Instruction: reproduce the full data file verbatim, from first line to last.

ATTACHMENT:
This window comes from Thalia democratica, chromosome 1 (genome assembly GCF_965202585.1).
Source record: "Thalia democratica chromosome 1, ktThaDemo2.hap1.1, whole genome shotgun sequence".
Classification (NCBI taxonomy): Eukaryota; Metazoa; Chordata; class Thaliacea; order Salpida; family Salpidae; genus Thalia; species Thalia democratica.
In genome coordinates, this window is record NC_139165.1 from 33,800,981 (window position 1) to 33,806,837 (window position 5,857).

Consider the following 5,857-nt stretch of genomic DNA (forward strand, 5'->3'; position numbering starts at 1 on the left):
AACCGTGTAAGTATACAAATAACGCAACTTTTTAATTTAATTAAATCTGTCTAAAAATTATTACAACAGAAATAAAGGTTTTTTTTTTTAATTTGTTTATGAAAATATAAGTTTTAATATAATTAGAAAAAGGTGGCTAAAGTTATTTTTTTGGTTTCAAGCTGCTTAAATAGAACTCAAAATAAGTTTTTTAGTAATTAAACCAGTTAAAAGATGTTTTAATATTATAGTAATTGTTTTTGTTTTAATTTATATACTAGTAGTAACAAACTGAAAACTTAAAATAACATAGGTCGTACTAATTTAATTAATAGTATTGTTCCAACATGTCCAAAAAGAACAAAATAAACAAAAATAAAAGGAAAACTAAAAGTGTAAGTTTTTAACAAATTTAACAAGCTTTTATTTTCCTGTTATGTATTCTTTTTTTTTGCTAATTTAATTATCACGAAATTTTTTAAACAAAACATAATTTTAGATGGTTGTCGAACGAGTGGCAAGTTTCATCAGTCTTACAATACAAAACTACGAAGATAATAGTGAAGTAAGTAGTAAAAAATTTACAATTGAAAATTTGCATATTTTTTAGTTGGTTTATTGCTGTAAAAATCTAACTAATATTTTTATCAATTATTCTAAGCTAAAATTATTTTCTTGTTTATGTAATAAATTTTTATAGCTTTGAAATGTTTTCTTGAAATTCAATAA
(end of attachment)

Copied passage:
This window comes from Thalia democratica, chromosome 1 (genome assembly GCF_965202585.1).
Source record: "Thalia democratica chromosome 1, ktThaDemo2.hap1.1, whole genome shotgun sequence".
Classification (NCBI taxonomy): Eukaryota; Metazoa; Chordata; class Thaliacea; order Salpida; family Salpidae; genus Thalia; species Thalia democratica.
In genome coordinates, this window is record NC_139165.1 from 33,800,981 (window position 1) to 33,806,837 (window position 5,857).

Consider the following 5,857-nt stretch of genomic DNA (forward strand, 5'->3'; position numbering starts at 1 on the left):
AACCGTGTAAGTATACAAATAACGCAACTTTTTAATTTAATTAAATCTGTCTAAAAATTATTACAACAGAAATAAAGGTTTTTTTTTTTAATTTGTTTATGAAAATATAAGTTTTAATATAATTAGAAAAAGGTGGCTAAAGTTATTTTTTTGGTTTCAAGCTGCTTAAATAGAACTCAAAATAAGTTTTTTAGTAATTAAACCAGTTAAAAGATGTTTTAATATTATAGTAATTGTTTTTGTTTTAATTTATATACTAGTAGTAACAAACTGAAAACTTAAAATAACATAGGTCGTACTAATTTAATTAATAGTATTGTTCCAACATGTCCAAAAAGAACAAAATAAACAAAAATAAAAGGAAAACTAAAAGTGTAAGTTTTTAACAAATTTAACAAGCTTTTATTTTCCTGTTATGTATTCTTTTTTTTTGCTAATTTAATTATCACGAAATTTTTTAAACAAAACATAATTTTAGATGGTTGTCGAACGAGTGGCAAGTTTCATCAGTCTTACAATACAAAACTACGAAGATAATAGTGAAGTAAGTAGTAAAAAATTTACAATTGAAAATTTGCATATTTTTTAGTTGGTTTATTGCTGTAAAAATCTAACTAATATTTTTATCAATTATTCTAAGCTAAAATTATTTTCTTGTTTATGTAATAAATTTTTATAGCTTTGAAATGTTTTCTTGAAATTCAATAA